SPITZER: The Nayokpuk general store is a little like a tiny Wal-Mart. Here, villagers can buy Fritos, heavy rope and gasoline. A gallon of milk costs about $14. There is no plumbing or running water in Shishmaref, so people buy bottled water at the store, as well as 10-gallon buckets for going to the bathroom.

Behind the counter stands owner Percy Nayokpuk. He says throughout history, Eskimos in this area have guarded their tribal boundaries jealously. Being forced into town, on someone else’s land, would amount to trespassing. So he couldn’t move to Nome or Kotzebue.

NAYOKPUK: It isn’t an option. No one will move. There may be some. But for the most part I think people would prefer to stay here or would move back to their ancestral camps.

SPITZER: You just don’t think people would go along with …

NAYOKPUK: No. No one will move.

SPITZER: How about you?

NAYOKPUK: I’m not moving. Not to Nome or Kotzebue – I’ve seen ‘em both. For one thing, there’s not enough resources for the village and their own populations. We’re a subsistence group, and wherever we go we’re gonna take our needs with us.


SPITZER: October 19. Winds have begun gusting to 60 miles an hour. People are hauling boats inland and moving their meat-drying racks. Shishmaref is bracing for another fall storm.


SPITZER: I watch the waves devour the beach and begin pounding the bluffs, cutting deep notches into the base. Then, one by one, the bluff faces slide off in whole sheets.


DAVIS: Just eatin’ it, you see that? Just throwin’ stuff.

SPITZER: People with a job to do, like village police officer Dennis Davis, spring into action.

DAVIS: You see that tank farm back there?

MAN: Huh?

DAVIS: You see that tank farm back here? It’s starting to eat that away pretty good, might have to ask your dad to put something down there, something.

MAN: He’s already trying to take care of the blue school. That thing’s real bad right now, even that telephone pole fell down.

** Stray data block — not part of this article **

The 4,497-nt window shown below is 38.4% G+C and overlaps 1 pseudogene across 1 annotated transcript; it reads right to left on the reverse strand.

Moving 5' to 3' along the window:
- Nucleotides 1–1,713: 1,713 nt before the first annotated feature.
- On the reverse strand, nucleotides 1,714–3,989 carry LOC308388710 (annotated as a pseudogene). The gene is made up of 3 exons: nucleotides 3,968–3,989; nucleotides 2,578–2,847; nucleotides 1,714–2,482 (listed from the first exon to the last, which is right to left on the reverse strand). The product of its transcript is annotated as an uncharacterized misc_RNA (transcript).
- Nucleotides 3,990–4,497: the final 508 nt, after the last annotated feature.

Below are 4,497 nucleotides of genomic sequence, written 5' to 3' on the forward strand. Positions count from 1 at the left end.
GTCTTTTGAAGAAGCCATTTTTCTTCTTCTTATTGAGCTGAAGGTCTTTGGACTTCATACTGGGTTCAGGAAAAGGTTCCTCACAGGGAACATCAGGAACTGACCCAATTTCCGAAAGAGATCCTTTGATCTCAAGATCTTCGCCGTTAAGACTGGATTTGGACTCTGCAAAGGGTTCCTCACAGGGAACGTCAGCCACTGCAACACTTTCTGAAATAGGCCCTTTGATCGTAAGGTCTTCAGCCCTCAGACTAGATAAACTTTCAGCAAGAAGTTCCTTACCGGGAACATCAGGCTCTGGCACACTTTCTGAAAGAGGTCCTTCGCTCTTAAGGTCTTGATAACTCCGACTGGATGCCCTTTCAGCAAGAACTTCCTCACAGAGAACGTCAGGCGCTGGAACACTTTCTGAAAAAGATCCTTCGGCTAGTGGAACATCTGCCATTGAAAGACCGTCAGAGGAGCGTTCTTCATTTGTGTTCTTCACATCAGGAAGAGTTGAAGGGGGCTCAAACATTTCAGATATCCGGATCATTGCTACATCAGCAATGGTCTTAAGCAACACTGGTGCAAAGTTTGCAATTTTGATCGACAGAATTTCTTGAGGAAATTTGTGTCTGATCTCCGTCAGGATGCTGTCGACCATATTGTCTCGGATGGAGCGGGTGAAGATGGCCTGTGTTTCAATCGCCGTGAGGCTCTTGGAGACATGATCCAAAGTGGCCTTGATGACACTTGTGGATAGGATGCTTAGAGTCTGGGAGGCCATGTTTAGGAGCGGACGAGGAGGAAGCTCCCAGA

SPITZER: After years of storms, people here know exactly what’s in their power to change, and what’s beyond their reach. It’s an ordeal so familiar, they’re even able to find its humor.

SHARON: Last year was worse, uh?

WOMAN: It was worse. This is…

SHARON: This is the sister! [LAUGHTER]

SPITZER: This year the winds are coming at an angle, while last year’s storm was a direct hit. But that storm was later, just before Thanksgiving.

MAN: We were lucky last year, the ground was frozen, in November. It’s not frozen, it’s soft. Just like taking powder and throwing water on it right now.

MAN (on megaphone): Everybody that’s got a boat floating out there on the lagoon side, it has to be pulled in. It’s a directive from the city and SES.

MAN: Well, I wish, you know, them people with all the money would be here when it’s like this! They’re always here when it’s real nice and calm, tee-shirt weather.

SPITZER: A building that houses three teachers and their families is in serious trouble. This morning it had a 15-foot wide backyard. Now, it has none. By early afternoon, teacher Floyd Baldry and the other families are loading their belongings into a pickup truck.


BALDRY: See we’re already right up to the corner of the house there, so, I’d say we’re destined to lose that building.

SPITZER: Where are you gonna sleep tonight, you think?

BALDRY: I’m not sure. Probably across the street over there at our neighbor’s. They said I could stay with them.

DAVIS: Tell you the truth, I mean, it’s just scary. There’s just no words for it, it’s just scary.

SPITZER: By day’s end, nearly 50 feet of land has eroded on the village’s east side. To the west, waves have taken an enormous bite out of the coast, 25 feet deep. Moving this village is more urgent than ever.

But enormous hurdles remain before Shishmaref can relocate. Creating a new village, as people here prefer, could cost over 150 million dollars – that’s for fewer than 700 people. Moving them to Nome, as the government has suggested, would cost significantly less.

Luci Eningowuk, chair of Shishmaref’s Erosion and Relocation Coalition, says she hopes the government will look at more than just dollar figures.

ENINGOWUK: I don’t think you can put a price tag on saving people. And we’re indigenous, too. We’re all Inupiaq, and I think it’s worth saving us.

SPITZER: The huge price tag will force Americans to ask difficult questions about what our responsibility is to this remote Eskimo village.

ENINGOWUK: We just need a little help to find a more safer place to live. It’s not our fault that the permafrost is melting, or that there’s global warming that’s causing us to go farther away from our home in Shishmaref. But we’ll survive … with everybody’s help.

SPITZER: For Living on Earth, I’m Gabriel Spitzer in Shishmaref, Alaska.

CURWOOD: Our story on global warming and the Inupiaq village Shishmaref was made possible in part by a grant from the Alaska Humanities Forum.

[MUSIC: Maggie Sansone “Miss Patterson’s/Johnny’s Gone to France” TRADITIONS (Maggie’s Music, Inc. – 1996)]